Though this may be a shock to many students skeptical of the kitchen staff, they too bear little to no fault in the failings of the surveys. Not only does Dennis Gagne admire Shane Rockett’s efforts, but he strives to aid them in any way he can. In my recent email correspondence with him, he thoughtfully writes, “The end goal is to make everyone as happy as possible while keeping a variety of foods on the plate. So that’s been a journey. I’ve been here now four years and we have worked to add a quality to the program that we felt was really important. We have transitioned to a more of scratch cooking process while adjusting depending on student feedback.” Among other things, Gagne cites a return to the classic BH popcorn chicken and the addition of a milk station as examples of his consideration and application of student feedback. Shane also seems to think that Gagne is listening to the criticism: “I would say they have been appreciative, they have been grateful. I think it’s a given that this helps them. It gives them an easy way to know which meals are good” But if neither the students nor the kitchen staff has significantly hindered the achievements from the lunch surveys, what has?
Unfortunately, it is perhaps the two aspects of life at Belmont Hill over which students have the least influence: tradition and the school budget. In our aforementioned interview, Shane Rockett points out these limitations to me: “I recognize that we do have limitations with our sit down lunches and two lunch periods, the fact that for two times during the day an entire set of meals has to be prepared and then ready to eat at that moment as opposed to a rolling lunch system….if I controlled everything, which I absolutely don’t, I would put more money into school lunches. Follow up question is where would that money come from? I don’t know. That’s the problem….That’s a bigger question than me.” When asked if he would abolish family style lunches given the choice, Rockett answered with a resounding no: “I think sit down lunches are a valuable part of the Belmont Hill experience. I know for some people they don’t like the whole part of that part, but it’s a good chance to meet other students, to talk to your teachers and, again, it does set us apart from other schools. I think we need to find a better way to work with that system.” Denis Gagne, however, would argue differently, noting “the challenges a family style set up presents” as restricting factor with regards to his goal “to give students a variety of options during their lunch.” And it seems that Belmont Hill may be trending towards Gagne’s sentiment. On April 17, 2018, Colin Braun ‘19, one of the heads of the Belmont Hill Sustainability club, with permission from Mr. Bradley and the kitchen staff, implemented a new structure for lunch, which combines the seating of family style with food retrieval of walkthroughs. An ardent supporter of walkthrough lunches every day for their greater sustainability, Braun represents a burgeoning wave of students moving away from the hallowed customs of the past and towards a more efficient future for lunches. Ultimately, however, both issues go straight to the top of the Belmont Hill administration, which Rockett says does not place an emphasis on lunches, and one can only wait for and anticipate those authority figures to make adjustments to the flawed lunch system. Hopefully, they will come to understand the importance of satisfying lunches as Rockett has: “Belmont Hill is a school of athletes. It’s a school of academics and it’s a school of athletes, but every student is both by requirement. Nutrition is essential to athleticism. Without a doubt, the most important part of an athlete’s day is what he eats and how much he eats and so providing our students, our teammates with healthy, good food is paramount. It is one of the most important things that the school should do.”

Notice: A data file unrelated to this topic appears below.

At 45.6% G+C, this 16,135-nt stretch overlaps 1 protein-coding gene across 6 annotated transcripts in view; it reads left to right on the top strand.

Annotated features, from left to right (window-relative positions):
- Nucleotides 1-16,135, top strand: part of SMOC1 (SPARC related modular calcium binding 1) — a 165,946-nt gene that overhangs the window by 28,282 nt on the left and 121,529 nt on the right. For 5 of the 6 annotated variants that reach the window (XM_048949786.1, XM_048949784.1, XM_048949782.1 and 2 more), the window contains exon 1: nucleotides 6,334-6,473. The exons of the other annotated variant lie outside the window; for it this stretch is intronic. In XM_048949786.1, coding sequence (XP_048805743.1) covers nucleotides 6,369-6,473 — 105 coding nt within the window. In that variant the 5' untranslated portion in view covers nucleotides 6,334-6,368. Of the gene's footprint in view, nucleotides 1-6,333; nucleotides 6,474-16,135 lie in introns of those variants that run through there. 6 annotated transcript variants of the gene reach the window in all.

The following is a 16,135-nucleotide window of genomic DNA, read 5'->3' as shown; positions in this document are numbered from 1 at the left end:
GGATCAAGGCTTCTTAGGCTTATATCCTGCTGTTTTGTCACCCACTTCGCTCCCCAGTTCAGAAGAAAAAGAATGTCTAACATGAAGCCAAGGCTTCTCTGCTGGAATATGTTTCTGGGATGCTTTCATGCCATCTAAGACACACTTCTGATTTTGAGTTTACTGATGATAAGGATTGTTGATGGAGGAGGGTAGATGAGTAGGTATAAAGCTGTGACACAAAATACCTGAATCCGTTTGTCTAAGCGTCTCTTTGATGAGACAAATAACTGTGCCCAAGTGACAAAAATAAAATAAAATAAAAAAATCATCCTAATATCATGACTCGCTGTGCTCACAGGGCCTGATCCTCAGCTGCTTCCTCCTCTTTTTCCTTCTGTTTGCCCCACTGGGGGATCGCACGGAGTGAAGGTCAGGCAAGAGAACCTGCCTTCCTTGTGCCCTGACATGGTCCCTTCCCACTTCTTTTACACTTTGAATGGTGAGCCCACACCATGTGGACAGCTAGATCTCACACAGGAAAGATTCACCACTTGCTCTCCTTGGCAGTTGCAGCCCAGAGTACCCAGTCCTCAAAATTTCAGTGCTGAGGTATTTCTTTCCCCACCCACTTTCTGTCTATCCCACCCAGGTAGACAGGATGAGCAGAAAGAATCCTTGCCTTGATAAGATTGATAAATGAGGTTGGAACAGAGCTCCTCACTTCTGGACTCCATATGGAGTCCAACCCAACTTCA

Luckily, the Belmont Hill can definitively look forward to many other changes to come regarding its dining. One plan which both Shane Rockett and Denis Gagne are clearly excited about is the meal suggestion survey, which Rockett created on April 2, 2018. Unlike past surveys, which merely ask for evaluations of preexisting meals, the meal suggestions survey innovatively provides students with the opportunity to propose new meals. For a dining experience centered around a few core meals, like pasta, grilled cheese, and General Tso’s chicken, this undertaking represents a nice change of pace. Also near the forefront of Gagne’s mind is the food committee, which Abe Tolkoff ‘21 has worked to put together for next school year. Cooperate directly with the kitchen staff, the food committee will only further entwine the BH dining experience with the will of the students. It will be interesting to see whether Rockett’s recent election will allow him and others pushing for lunch reform to double down on their stance and maybe (finally) bring peace of mind to the culmination of generations of discontented Belmont Hill boys.